‘I think it can be repaired, and if we could refloat her, we could break free of the rock, Jack!' she called. ‘And the moss – the floatweed. We could use it, couldn't we? To give us extra buoyancy?' Clamdigger was concentrating once more on climbing, but she knew he heard, as he managed a thumbs up over one shoulder. This was not complacency, she knew – he was focusing hard on the task in hand.

‘It's up to me,' said Cloudier, out loud. And she was pleased with the realisation that this was not some posturing, empty phrase that she had read in a book and liked the sound of. It was the truth.

Between Cloudier and the other flying outriders of the Galloon, they would have to collect enough floating weed from the great spires of rock all around, and repopulate the main b'loon with it. Only then would the Galloon be able to take off, even if they could effect all the necessary repairs, and get the great burners and boilers going again.

She looked around her, and saw the tiny speck of the gyrocopter, away out across the forest. Fishbane had not been with them for many weeks, and Claude seemed to have returned to his unresponsive, wooden state, albeit sprawled across the main deck rather than thrusting out from the bows where a figurehead would normally be seen. Tim and Margery, the crows, should be around somewhere. And that was it.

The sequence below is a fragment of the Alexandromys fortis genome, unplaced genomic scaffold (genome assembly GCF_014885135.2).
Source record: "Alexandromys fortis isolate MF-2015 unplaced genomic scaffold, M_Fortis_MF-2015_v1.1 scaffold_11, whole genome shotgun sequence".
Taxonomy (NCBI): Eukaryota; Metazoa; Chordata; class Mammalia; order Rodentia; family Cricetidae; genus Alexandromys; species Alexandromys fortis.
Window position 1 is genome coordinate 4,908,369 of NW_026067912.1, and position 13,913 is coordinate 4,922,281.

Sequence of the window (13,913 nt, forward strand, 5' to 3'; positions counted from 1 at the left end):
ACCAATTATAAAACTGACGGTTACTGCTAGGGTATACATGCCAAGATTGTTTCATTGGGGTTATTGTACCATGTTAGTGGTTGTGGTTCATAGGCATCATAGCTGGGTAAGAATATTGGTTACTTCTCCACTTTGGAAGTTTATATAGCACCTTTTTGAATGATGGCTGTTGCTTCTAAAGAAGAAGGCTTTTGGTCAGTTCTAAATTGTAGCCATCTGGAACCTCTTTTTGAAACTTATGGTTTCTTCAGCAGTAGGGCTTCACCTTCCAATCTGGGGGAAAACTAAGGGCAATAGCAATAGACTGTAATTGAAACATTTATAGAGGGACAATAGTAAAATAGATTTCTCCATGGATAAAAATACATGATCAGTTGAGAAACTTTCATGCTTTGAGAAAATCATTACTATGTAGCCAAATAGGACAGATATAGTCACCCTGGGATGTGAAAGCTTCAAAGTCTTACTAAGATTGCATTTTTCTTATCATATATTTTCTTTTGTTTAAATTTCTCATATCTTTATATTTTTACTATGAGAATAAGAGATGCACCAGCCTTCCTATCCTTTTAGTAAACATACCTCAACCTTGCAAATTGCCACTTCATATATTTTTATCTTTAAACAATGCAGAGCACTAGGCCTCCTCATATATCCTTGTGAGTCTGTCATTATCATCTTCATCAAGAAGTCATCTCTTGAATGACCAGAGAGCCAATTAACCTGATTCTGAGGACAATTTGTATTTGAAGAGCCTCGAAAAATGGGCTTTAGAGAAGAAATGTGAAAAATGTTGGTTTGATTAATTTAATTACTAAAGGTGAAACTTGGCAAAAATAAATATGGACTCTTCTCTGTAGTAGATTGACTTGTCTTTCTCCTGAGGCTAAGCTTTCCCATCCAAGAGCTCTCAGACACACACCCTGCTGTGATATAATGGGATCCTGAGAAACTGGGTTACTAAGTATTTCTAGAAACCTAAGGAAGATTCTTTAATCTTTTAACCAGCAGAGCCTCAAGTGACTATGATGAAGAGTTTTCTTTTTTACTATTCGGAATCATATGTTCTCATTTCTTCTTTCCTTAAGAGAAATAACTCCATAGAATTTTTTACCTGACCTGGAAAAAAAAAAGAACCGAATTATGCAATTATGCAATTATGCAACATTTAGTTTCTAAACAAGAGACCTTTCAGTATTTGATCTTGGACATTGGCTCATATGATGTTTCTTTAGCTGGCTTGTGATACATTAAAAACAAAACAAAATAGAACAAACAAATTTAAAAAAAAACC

‘Better get on with it, then,' she said to herself. Conscious that she should have girded her loins, but unsure how to, she went about her task.

Out in the forest the drums were yet louder than they had ever been onboard the Galloon. Rasmussen, who was not normally an easy person to spook, seemed spooked. The Brunt, who had taken out a great leather-bound pad and was making notes on likely sources of dry timber, did not seem too worried. Stanley wasn't sure what to feel. On the one hand, all his experience of unseen drummers in deep forest settings, which was gained entirely from one book called
Danger in the Jungle
, told him that it should be a bad thing. But these drums did not seem malicious to him. Surely if they were a threat, the threat-makers would have made themselves known by now?

BOOK: The Great Galloon and the Pirate Queen
4.12Mb size Format: txt, pdf, ePub
ads